Sating the Monster

Dissident Voice, United States
March 22 2004

Sating the Monster

by Barbara Sumner Burstyn

Part of the year we live in a small farming community in New Zealand,
where each summer the locals get together for a sports day. In a
paddock backed by the impenetrable Kaweka Ranges, kids gallop their
horses round barrels and dog racing consists of a dead possum tied to
the back of Ute, driven at speed across the paddock with farm dogs in
hot pursuit. While the women slap home grown BBQ sausages into white
bread, men discuss the recent floods and our neighbors decide it’s
the perfect time to try to convert us.

`I can’t wait to see Mel Gibson’s, the Passion,’ the home-schooling
wife and mother says two seconds after we’re introduced. Her husband,
a born-again minister with a flock in Napier nods quietly. I ask her

`Because,’ she lowers her voice, `it’s the truth.’

`Really?’ I know my inflection is rising.

`Oh yes, it shows clearly who was responsible for Jesus’ death.’

Usually people either like or dislike a particular film. But this one
is different. For believers in the literal interpretation of the
bible, the movie version of the last hours of Jesus’ life represents
something far more than actors acting and it’s certainly not two
hours of escapism, instead this film represents validation for their
beliefs and nothing short of the word of God.

But aren’t they missing something here? This is not a rent in the
fabric of time, a documentary or even a docudrama. It’s a movie, a
version of historical events, true only in the sense that Oliver
Stone’s Vietnam War film, Platoon, is true.

Speaking in the New Yorker recently, early Christian historian and
author of The Gnostic Gospels and The Origin of Satan, Elaine Pagels
explains when Christians read the Gospels as historical acts, they
will say what Mel Gibson says: that this is the truth, this is our
faith. But the film ignores the spin the gospel writers were
pressured to put on their works.

Putting it into context she explains how the gospel writers were
oppressed Jews trying to sell a new religion. The gospels, she says,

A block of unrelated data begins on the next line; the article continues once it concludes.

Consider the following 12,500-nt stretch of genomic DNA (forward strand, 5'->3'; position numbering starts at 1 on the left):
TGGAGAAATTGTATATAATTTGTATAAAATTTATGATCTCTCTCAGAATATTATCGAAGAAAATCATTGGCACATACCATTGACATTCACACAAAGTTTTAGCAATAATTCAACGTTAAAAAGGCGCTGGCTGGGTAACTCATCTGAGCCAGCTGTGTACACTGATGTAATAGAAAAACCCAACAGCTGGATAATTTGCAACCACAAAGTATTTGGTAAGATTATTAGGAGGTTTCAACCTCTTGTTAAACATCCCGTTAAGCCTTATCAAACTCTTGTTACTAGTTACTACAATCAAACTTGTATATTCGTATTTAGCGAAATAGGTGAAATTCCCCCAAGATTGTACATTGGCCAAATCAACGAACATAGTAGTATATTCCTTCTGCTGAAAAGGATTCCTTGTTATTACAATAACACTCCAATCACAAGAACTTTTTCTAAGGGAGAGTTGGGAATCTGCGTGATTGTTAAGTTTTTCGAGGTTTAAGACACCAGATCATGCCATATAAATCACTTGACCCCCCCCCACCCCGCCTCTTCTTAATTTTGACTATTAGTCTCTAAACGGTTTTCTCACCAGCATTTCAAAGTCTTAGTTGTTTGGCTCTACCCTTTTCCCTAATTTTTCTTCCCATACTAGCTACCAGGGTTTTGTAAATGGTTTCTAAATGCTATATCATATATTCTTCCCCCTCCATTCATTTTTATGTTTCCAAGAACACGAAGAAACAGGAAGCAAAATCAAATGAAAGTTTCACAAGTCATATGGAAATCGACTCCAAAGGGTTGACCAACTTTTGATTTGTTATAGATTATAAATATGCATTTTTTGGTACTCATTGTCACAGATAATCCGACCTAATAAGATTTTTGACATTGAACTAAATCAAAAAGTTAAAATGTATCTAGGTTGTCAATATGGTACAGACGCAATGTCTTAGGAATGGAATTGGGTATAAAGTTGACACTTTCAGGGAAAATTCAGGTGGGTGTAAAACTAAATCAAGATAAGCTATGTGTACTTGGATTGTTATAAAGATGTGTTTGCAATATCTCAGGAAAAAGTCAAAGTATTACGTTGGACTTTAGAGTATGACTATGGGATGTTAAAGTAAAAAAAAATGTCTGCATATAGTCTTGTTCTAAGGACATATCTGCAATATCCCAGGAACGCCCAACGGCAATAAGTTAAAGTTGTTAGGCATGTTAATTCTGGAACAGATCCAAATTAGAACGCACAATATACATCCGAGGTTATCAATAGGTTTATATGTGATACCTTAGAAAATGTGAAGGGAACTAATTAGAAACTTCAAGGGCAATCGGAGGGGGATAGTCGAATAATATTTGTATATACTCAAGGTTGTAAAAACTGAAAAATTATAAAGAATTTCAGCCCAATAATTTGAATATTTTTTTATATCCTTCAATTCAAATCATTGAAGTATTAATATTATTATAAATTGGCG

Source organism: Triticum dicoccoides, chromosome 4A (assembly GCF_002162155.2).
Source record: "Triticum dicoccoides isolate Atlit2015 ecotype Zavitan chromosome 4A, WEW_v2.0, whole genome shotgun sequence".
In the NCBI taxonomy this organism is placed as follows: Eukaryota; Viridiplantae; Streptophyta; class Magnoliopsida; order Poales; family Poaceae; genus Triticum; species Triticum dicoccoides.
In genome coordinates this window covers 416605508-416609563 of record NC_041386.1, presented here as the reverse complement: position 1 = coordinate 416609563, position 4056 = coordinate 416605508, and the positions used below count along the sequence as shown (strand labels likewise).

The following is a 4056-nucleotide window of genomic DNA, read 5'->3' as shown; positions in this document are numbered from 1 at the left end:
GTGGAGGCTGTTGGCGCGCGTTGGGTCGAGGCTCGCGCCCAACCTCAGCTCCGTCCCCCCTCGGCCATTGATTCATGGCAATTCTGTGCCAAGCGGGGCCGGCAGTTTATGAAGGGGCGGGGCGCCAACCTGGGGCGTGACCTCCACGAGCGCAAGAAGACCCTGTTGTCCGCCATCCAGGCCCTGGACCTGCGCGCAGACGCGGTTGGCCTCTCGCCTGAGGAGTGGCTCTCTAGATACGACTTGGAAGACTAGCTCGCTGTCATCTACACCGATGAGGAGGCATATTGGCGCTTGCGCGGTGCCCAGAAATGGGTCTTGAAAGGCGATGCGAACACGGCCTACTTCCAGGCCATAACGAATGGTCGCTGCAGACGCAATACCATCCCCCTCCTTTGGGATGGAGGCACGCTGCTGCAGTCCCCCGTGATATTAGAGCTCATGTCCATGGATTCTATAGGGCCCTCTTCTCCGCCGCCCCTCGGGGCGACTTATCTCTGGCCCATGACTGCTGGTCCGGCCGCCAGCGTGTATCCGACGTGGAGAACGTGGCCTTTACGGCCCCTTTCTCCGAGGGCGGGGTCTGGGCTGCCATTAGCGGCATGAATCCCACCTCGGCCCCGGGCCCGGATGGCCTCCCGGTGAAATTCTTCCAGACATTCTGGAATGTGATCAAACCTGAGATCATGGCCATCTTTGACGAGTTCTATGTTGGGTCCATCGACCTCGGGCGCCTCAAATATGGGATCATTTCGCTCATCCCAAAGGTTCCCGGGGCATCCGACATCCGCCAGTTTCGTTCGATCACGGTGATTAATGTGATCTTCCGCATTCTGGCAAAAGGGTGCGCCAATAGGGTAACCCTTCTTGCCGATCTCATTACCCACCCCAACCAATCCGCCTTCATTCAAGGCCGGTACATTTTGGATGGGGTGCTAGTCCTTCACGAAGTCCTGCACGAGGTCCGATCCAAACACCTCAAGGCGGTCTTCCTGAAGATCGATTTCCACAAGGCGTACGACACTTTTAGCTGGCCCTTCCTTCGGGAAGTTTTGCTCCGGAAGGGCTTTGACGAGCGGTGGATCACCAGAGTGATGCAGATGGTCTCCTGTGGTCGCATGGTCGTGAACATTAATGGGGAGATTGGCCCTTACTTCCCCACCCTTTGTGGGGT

were not intended as history but as preaching, as religious
propaganda to win followers for the teachings of Christ.

Pagels also calls into question Gibson’s portrayal of Pilate as
benign and says it’s a narrative device to make the Jews appear more
malignant. She says the film is full of the preposterous dialectic of
bad Jews and good Romans. And she points out that when the Temple
police arrest Jesus, Mary Magdalene turns to the Romans as if they
were the policemen on the block, benign protectors of the public
order. `But the very idea of a Jewish woman turning to Roman soldiers
for help is ridiculous.’

And while New York Times arts editor Frank Rich describes the film as
Jew baiting, in an interview in Readers Digest, Gibson, a member of a
Catholic extremist group carefully skirted the issue of the Holocaust
by folding it into the general fog and loss of the WWII. Of course
the son is not responsible for his father’s sins, but Gibson has made
no move to distance himself from Gibson senior’s vicious Holocaust

Certainly in places like Denver, Colorado, the subtle anti-Semitic
message of this film is getting through with The Lovingway United
Pentecostal Church posting a huge marquee reading “Jews Killed the
Lord Jesus.’

But if there is message besides anti-Semitism in this film it is that
violence and brutality are part of human nature. Rich calls the film
a jamboree of bloody beefcake … constructed like a porn movie,
replete with slo-mo climaxes and pounding music for the money shots.’
While writer Christopher Hitchens called it a homoerotic “exercise in
lurid sadomasochism” for those who “like seeing handsome young men
stripped and flayed alive over a long period of time.”

So when a born-again type uses this film to tell you about God’s
love, it might be useful to remember that this love comes with ravens
to peck out your eyes if you blaspheme, extreme torture, blood and
gore and a hoard of baying, big nosed Jews (in contrast to the Jewish
Jesus’ petit white bread one.)

This movie with its utter glorification of the agonies humans can
inflict on each other reveals the bloodlust that lurks in the heart
of man. It is this that fuels our inhumanity to each other and that’s
why this film is such a big hit. And it is this that allows us to
ignore the reality of the pogroms that have decimated Jews for
centuries, fueled the Crusades and the Holocaust, the genocide of
numerous ethnic groups from Armenians and Gypsies to Native
Americans. And it is this bloodlust that allows us to ignore the
10,000 Iraqi’s killed since the invasion of their country, and the
demonizing of present day Muslims.

And who killed Jesus? According to my neighbor we all did. `Not just
the Jews,’ she says and sighs deeply as if she has been divested of a
great weight, this burden of truth. The Passion; a story of love, of
one mans sacrifice? Or an anti-Semitic gore fest to temporarily sate
the monster in each of us?

Barbara Sumner Burstyn is a freelance writer who commutes between
Montreal, Quebec and The Hawkes Bay in New Zealand. She writes a
weekly column for the New Zealand Herald (), and
has contributed to a wide range of media. She can be reached at:
[email protected]. Visit her website to read more of her work:
© 2004 Barbara Sumner Burstyn